7 Companies Where You Can Pay With Crypto


When Bitcoin (BTC) launched 12 years ago, it promised a payment revolution — the possibility to transfer money without needing a bank as an intermediary. It meant, among other things, that the billions of unbanked people (who can’t access traditional banking services) might be able to stop relying completely on cash.

A lot has happened since then. There are over 11,000 cryptocurrencies and more than 400 cryptocurrency exchanges. Roughly 14% of American adults own cryptocurrency, and many more plan to buy some. Plus, El Salvador recently made Bitcoin legal tender.

However, various factors — including environmental concerns, volatility, and transaction fees — have hampered crypto’s adoption as a form of payment. But some big companies do accept cryptocurrency, including these seven.

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1. Overstock.com

Early adopter Overstock.com started to accept Bitcoin as early as 2014. It currently partners with Coinbase to accept BTC payments on its site. The online retailer has also launched a blockchain-focused investment company called Medici Ventures.

2. Travala.com

The online travel company accepts a number of cryptocurrency payments, including Cardano (ADA), Bitcoin, Ethereum (ETH), Dogecoin (DOGE), and more. It’s also partnered with Binance Pay and Crypto.com Pay so customers can pay for their hotel stays through the exchanges’ apps. Travala.com even has its own cryptocurrency — AVA — which has nearly doubled in value since mid-July.

3. PayPal

U.S. PayPal customers can not only buy and sell crypto, they can also use it to pay. As long as you’ve got enough cryptocurrency in your wallet, you can select Checkout with Crypto and pay with Bitcoin, Ethereum, Litecoin (LTC), or Bitcoin Cash (BCH). This means crypto payments are available at any of the 30 million merchants that accept PayPal.

4. AT&T

AT&T announced in 2019 that it was the first mobile carrier to accept cryptocurrency payments. It does so through BitPay, a third party payment processor. Customers can select BitPay when they check out using Bitcoin and other cryptocurrencies.

5. Starbucks

If you want to use crypto to buy your morning coffee, Starbucks’ deal with third party payment app Bakkt makes it possible. You can buy, sell, and trade crypto through the Bakkt App, and you can use Bitcoin to pay at several Bakkt partners, including Starbucks.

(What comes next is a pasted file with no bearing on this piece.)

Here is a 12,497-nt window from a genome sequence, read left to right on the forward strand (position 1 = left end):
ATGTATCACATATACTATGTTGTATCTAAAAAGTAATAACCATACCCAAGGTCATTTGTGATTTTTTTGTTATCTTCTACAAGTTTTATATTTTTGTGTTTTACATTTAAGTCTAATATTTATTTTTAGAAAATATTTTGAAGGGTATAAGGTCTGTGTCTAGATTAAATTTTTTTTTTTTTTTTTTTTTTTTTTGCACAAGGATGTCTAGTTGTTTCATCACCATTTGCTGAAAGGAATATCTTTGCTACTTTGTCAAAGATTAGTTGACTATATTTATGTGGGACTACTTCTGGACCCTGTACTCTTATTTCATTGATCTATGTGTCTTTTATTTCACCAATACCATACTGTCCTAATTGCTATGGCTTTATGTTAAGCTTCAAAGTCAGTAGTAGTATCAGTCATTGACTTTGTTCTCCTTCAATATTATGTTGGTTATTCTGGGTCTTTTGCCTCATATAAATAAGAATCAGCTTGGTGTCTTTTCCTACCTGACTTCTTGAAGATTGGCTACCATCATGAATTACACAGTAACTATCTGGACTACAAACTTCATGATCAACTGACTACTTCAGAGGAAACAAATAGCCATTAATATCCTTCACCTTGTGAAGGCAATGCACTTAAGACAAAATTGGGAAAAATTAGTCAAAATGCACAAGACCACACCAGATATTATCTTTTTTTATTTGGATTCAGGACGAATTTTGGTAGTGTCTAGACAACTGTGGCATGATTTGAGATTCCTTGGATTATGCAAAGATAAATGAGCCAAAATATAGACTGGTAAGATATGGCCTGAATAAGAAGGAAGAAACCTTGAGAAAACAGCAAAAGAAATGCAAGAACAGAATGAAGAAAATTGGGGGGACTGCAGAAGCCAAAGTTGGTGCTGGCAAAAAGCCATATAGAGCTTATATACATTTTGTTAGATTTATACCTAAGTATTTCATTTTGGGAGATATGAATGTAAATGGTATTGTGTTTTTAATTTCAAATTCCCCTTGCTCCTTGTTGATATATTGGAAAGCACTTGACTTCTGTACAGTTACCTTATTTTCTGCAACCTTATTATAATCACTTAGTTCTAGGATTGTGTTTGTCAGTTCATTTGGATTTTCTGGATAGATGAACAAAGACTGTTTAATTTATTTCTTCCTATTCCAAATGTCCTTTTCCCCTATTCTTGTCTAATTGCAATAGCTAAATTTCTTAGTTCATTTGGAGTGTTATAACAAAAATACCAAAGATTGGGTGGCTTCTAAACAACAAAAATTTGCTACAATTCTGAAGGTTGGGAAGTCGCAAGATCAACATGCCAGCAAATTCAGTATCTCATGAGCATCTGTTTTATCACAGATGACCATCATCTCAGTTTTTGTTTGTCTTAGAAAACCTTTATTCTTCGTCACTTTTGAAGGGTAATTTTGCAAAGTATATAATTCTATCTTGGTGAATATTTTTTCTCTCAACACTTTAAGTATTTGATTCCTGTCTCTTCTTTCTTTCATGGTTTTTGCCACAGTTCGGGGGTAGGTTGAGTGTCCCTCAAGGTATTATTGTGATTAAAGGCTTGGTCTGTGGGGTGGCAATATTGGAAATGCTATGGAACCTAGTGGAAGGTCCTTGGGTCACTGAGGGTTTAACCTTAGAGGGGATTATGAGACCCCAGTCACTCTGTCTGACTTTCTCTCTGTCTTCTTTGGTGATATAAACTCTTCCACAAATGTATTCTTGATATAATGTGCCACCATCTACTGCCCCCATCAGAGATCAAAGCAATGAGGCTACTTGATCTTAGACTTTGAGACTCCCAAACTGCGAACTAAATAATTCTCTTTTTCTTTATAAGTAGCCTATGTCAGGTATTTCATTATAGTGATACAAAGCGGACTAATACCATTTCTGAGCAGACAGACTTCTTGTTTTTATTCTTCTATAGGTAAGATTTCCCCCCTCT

Bakkt has also teamed up with Cantaloupe, Wyndham Hotels & Resorts, and, most recently, Quiznos, to let customers pay using Bitcoin, loyalty points, or airline rewards.

6. CheapAir.com

CheapAir.com has been accepting cryptocurrency payments since 2013 and accepts a big range of coins. You can pay for your flight or hotel booking using a range of digital currencies and stablecoins, including Bitcoin, Ethereum, Dogecoin, Gemini Dollar (GUSD), and USD Coin (USDC).

7. Dallas Mavericks

Billionaire crypto enthusiast Mark Cuban’s NBA team has been accepting crypto payments for over two years. Mavs fans can buy tickets and merchandise using various popular currencies, including Bitcoin, Bitcoin Cash, Ethereum, USD Coin, Gemini Dollar, Binance USD (BUSD) and Dogecoin.

Dogecoin was the most recent addition to its crypto list. Cuban said the team had chosen to accept Dogecoin “because sometimes in business you have to do things that are fun, engaging and hopefully generate a lot of PR.” The Mavericks also use BitPay to process its crypto payment options.

Increased crypto adoption

According to a 2020 study by HSB, a cyber insurance and inspection company, 36% of small and medium businesses accept cryptocurrency payments.

Other companies, like AMC Theatres, plan to launch crypto payments before the end of the year. And all eyes are on Amazon and Walmart after both retail giants put out job postings for digital currency product managers. Crypto enthusiasts may also be able to use crypto rewards cards — usually Visa debit cards — connected to their cryptocurrency accounts for their everyday purchases.

However, if you’re considering paying with cryptocurrency, be aware of potential tax implications. When you spend your crypto, as far as the IRS is concerned, you’re selling it. So you may need to pay capital gains tax on that transaction — and you’ll need to keep careful track of those purchases.



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